Lindenwood University Belleville news surprises many students
This story was originally published in the News-Democrat on October 9, 2004. It is being rerun in the wake of news that daytime programs at the Belleville, Illinois, campus will be moved to the St. Charles, MO, campus starting with the 2020-2021 academic year:
Lindenwood University will start day classes at its West Main Street campus beginning next year, according to an administrator.
The addition is expected to push attendance at the Belleville location from 350 students to more than 1,000 by mid-2005.
“We are laying the groundwork now for a day program that will be traditional junior- and senior-level course work,” said Larry Doyle, director of Outreach Programs for the university. “It is aimed at picking up graduates from Southwestern Illinois College with a two-year degree.”
The first day courses are expected to be part of a health management program that will start next summer.
Belleville Ward 2 Alderman Joe Shively was a harsh critic of District 201’s decision to build a new Belleville West and abandon the old high school. But he said he never envisioned at the time that a full-service university would open in the heart of Belleville.
“I cannot tell you what a godsend Lindenwood is to the west end of Belleville,” Shively said. “It’s the anchor of revitalization of that whole area.”
Shively said he thought the neighborhood surrounding the campus would become a ghost town when the high school left. But with 1,000 college students at the site, Shively said he thinks it is only a matter of time before restaurants, book stores and coffee shops open up to serve the influx of people.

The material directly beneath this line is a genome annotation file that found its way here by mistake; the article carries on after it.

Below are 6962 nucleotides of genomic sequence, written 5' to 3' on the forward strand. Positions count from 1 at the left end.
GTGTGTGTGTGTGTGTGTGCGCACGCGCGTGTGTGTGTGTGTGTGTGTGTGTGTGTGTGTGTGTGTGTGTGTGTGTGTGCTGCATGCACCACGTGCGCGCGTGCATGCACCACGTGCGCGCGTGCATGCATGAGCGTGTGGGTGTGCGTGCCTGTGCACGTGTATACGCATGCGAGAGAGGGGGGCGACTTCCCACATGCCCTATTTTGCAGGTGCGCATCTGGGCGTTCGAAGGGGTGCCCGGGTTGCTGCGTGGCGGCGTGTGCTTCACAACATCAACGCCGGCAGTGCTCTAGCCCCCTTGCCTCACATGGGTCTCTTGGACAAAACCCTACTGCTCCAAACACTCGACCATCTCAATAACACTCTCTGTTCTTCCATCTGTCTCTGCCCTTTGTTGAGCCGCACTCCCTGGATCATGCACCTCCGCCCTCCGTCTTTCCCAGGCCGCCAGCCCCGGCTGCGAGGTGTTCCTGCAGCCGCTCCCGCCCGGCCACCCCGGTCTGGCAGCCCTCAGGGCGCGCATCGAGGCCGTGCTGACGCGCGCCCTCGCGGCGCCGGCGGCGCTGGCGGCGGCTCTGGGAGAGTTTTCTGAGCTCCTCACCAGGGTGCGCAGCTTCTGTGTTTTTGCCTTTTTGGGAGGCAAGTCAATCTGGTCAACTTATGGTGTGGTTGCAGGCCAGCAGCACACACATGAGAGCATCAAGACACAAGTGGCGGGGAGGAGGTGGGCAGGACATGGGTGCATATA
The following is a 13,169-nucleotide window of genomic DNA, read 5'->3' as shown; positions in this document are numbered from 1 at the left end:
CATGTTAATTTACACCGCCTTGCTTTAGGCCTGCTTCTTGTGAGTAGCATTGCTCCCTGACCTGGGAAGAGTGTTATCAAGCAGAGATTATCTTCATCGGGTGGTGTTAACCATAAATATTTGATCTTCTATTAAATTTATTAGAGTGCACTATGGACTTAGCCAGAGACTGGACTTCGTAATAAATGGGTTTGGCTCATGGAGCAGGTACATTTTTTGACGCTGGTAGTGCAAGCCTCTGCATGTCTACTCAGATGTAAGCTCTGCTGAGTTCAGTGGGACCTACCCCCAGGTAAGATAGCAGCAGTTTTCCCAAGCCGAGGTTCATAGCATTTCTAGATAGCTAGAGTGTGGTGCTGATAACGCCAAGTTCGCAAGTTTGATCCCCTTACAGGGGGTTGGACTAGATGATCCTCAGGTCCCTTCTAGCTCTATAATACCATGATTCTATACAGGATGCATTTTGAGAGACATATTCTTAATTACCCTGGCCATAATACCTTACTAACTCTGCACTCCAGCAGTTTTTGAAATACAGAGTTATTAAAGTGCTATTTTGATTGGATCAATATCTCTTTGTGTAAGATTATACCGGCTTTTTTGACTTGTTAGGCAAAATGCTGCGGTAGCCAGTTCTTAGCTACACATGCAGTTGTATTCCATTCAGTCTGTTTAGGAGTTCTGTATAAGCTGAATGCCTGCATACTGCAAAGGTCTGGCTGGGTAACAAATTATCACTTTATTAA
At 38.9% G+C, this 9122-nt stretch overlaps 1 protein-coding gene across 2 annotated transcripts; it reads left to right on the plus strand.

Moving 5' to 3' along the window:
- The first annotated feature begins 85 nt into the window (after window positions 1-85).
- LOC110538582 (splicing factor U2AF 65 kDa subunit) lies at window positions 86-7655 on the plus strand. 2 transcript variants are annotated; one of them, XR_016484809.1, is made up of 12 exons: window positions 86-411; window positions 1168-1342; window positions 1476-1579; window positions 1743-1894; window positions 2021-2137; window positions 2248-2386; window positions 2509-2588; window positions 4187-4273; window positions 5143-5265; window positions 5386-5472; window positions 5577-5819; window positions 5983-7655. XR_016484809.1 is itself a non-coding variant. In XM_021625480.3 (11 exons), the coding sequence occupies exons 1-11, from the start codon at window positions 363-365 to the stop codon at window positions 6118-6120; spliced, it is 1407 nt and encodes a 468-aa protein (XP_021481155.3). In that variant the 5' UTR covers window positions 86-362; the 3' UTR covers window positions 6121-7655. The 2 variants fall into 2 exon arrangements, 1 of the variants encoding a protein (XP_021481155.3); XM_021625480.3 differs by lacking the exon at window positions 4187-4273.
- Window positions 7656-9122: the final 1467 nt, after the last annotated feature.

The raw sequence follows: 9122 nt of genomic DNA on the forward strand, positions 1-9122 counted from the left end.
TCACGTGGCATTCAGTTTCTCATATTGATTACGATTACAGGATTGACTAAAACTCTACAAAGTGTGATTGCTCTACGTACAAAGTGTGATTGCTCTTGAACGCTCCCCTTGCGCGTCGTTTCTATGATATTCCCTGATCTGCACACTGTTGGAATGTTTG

“I thought nothing would happen at that old school,” Shively said. “But Lindenwood and Art on the Square are probably No. 1 and No. 2 when it comes to the best things that have happened in Belleville for the last 75 years.”
The news of the day courses comes on the heals of the Illinois Board of Higher Education approving additional night courses at the Belleville campus.
Doyle said both new criminal justice classes will be at night. One program is aimed at law enforcement workers who want to extend their education beyond a bachelor’s degree. The other is for law enforcement workers who have an associate’s degree and want to earn a four-year diploma.
“It went very well. All three programs received approval from the board,” Doyle said. “Starting in January, we will start offering the criminal justice courses. We’re not sure if it will be January or May when we start to institute the professional counseling program.”
The new courses will add about 45 night school students to the campus.